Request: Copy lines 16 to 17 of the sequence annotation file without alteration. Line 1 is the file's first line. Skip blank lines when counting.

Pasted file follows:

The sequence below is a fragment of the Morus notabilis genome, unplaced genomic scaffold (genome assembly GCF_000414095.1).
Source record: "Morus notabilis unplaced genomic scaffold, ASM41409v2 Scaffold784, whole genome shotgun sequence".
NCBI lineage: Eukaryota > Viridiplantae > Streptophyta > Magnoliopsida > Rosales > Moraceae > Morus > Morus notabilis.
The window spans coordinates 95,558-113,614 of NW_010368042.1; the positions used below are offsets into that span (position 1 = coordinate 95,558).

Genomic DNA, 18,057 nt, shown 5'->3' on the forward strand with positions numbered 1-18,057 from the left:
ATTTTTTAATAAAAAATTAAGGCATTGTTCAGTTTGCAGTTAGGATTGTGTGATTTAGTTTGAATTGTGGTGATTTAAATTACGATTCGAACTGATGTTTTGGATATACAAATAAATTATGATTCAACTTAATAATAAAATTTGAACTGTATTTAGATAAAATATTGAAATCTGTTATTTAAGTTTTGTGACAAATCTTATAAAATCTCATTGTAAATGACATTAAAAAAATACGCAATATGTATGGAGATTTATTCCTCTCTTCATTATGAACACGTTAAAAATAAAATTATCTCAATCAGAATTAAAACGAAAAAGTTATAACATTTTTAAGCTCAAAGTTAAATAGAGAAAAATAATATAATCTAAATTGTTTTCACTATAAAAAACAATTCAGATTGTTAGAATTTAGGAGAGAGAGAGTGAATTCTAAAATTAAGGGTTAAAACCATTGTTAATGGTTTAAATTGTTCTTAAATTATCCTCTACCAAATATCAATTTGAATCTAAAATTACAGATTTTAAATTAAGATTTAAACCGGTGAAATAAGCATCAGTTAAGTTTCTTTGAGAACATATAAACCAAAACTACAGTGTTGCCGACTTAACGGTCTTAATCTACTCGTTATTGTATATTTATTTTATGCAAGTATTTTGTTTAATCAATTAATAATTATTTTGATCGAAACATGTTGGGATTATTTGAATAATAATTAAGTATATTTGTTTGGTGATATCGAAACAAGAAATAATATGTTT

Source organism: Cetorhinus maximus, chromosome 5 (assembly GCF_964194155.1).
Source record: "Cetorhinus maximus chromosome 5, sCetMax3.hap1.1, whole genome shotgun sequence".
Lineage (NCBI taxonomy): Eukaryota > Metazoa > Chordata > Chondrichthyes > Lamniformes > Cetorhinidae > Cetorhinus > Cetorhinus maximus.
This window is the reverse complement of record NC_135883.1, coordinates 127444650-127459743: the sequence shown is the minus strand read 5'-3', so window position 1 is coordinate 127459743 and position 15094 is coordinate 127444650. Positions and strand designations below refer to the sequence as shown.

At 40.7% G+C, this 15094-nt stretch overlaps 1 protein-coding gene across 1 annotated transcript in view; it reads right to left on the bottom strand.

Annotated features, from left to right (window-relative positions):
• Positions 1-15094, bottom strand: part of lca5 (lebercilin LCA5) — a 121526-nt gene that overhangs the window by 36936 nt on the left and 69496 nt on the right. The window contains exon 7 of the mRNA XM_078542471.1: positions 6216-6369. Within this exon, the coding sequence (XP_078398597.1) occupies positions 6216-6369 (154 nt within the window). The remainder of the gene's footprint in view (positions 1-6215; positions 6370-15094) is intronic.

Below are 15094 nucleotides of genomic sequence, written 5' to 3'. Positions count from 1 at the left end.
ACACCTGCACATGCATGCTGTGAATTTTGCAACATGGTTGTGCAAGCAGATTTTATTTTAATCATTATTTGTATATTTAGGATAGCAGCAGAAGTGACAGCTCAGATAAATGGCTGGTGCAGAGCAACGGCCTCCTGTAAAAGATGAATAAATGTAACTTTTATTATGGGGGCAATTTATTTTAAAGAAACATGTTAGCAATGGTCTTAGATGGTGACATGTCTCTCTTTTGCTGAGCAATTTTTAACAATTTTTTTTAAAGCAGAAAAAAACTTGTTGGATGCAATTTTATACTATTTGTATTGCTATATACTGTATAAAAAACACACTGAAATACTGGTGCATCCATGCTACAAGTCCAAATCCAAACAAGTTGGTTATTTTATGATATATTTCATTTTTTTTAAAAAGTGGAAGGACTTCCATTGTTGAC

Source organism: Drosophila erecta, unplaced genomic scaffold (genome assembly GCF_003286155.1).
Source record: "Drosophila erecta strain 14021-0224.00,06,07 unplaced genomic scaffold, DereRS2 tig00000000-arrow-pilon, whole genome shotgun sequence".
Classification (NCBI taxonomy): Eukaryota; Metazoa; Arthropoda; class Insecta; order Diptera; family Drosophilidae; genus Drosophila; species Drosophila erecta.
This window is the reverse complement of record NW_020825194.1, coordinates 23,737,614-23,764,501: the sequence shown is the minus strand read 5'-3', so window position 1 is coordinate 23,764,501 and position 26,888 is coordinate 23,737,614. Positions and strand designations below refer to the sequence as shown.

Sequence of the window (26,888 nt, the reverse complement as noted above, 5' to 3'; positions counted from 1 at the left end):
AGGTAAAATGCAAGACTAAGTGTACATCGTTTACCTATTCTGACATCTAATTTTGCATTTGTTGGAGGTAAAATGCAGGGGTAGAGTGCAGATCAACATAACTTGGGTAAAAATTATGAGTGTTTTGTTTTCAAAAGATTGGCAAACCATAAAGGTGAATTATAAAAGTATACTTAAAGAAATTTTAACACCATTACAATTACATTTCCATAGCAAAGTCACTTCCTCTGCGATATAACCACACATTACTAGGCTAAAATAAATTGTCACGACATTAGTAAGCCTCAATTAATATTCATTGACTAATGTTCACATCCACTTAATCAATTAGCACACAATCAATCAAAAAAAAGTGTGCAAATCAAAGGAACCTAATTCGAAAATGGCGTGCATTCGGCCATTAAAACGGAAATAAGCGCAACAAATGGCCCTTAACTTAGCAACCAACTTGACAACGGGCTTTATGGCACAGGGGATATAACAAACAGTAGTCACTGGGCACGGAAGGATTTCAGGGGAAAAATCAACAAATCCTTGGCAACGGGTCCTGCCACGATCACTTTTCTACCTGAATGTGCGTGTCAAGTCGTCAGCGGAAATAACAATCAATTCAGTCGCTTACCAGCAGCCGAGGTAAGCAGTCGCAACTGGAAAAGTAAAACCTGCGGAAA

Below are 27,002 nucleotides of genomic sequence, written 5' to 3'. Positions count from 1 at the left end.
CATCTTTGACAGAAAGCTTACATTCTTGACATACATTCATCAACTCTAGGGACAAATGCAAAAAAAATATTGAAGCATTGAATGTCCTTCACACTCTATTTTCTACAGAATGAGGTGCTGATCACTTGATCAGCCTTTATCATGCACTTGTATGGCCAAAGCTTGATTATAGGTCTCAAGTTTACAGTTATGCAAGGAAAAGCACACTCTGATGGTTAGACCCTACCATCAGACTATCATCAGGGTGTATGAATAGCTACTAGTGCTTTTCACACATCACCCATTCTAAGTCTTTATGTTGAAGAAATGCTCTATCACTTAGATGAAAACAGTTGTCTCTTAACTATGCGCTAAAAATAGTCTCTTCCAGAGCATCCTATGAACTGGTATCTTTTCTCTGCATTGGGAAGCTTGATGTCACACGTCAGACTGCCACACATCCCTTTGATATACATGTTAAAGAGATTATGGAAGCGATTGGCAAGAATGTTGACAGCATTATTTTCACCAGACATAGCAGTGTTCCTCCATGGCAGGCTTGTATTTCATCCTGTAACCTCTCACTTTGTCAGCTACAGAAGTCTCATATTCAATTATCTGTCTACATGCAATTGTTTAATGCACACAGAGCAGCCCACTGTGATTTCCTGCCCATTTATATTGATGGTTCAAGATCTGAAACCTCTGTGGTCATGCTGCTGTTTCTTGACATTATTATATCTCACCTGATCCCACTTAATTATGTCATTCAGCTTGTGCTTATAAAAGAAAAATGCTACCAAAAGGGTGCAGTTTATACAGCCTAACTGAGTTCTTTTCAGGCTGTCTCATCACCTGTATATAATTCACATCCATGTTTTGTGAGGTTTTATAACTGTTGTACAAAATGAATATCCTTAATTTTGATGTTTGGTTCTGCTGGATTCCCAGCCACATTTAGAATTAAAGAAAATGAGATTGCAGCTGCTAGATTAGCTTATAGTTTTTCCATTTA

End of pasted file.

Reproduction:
Source organism: Drosophila erecta, unplaced genomic scaffold (genome assembly GCF_003286155.1).
Source record: "Drosophila erecta strain 14021-0224.00,06,07 unplaced genomic scaffold, DereRS2 tig00000000-arrow-pilon, whole genome shotgun sequence".